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“We achieved phenomenal results leading to an extremely efficient organization. The time required to process commissions with accurate results was reduced by more than 50% with the new process implemented. The capacity gained eliminated the need for additional resources to accommodate Cisco's growing sales force and transaction volume.”

JuneAn Lanigan
Director (former)
Cisco Systems


Aligning Performance Improvement, Strategy, and Daily work in Healthcare – Part One


Guest Blog by Mary Grace Gardner, MPH is a Director of Strategy and Performance Improvement in the San Francisco Bay Area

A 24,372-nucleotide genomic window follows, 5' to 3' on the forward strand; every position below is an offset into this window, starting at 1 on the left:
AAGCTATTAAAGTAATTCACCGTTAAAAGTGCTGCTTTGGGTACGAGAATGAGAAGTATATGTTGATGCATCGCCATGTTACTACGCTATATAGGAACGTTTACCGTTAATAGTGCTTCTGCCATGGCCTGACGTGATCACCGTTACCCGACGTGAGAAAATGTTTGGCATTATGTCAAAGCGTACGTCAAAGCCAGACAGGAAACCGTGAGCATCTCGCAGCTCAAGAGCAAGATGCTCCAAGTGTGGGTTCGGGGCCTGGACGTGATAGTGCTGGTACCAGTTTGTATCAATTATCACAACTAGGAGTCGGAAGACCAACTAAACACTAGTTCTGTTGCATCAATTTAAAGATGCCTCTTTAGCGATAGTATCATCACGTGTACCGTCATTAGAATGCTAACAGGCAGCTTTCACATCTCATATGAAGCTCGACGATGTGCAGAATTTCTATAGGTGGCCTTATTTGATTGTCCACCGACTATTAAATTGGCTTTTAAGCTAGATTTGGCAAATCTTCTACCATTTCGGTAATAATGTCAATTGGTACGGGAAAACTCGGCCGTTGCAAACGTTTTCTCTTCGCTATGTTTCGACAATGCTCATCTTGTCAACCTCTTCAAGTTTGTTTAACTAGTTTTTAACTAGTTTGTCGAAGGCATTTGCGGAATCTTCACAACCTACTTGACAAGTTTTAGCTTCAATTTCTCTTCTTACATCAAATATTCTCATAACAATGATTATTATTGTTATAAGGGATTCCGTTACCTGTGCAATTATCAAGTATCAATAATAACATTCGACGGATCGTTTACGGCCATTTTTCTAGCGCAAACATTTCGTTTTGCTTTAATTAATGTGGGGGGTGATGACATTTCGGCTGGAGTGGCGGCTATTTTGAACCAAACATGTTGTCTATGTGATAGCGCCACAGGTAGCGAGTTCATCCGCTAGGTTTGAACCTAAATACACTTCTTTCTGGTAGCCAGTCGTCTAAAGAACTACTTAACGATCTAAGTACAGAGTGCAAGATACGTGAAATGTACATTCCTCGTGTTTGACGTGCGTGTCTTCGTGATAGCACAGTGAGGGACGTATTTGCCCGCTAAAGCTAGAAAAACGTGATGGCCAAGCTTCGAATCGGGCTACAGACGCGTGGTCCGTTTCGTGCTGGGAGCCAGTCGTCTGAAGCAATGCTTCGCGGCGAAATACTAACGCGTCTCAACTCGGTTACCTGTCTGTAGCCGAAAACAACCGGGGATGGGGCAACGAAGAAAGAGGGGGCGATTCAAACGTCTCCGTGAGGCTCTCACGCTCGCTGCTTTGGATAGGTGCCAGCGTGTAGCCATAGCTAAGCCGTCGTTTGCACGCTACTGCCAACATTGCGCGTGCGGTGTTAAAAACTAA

Have you launched a performance improvement project based on someone’s brilliant improvement idea only to see participation fizzle out by the third team meeting? You probably spent hours crafting the perfect kick off meeting agenda with the project leads, practiced your ten minute spiel on why performance improvement is the gold standard for transformation, and generated enthusiastic energy to tackle a problem head on. After you doled out action items and agreed on a meeting schedule, you noticed about half the team showed up for the second meeting. Disheartened but still hopeful, by the third meeting, you find yourself desperately trying to get participants to show up. When you ask your teammates what’s the deal, a typical response may be, “I’m swamped” or “I have other, more pressing priorities” or “The hospital census was high.” At that point, you begin to question if the month of work you put into this project was wasted. If this sounds like something you’ve experienced (and everyone who works in performance improvement will experience this deflating moment at some point), you probably were set up for failure from the get go. Why? This phenomenon is caused by one of three reasons: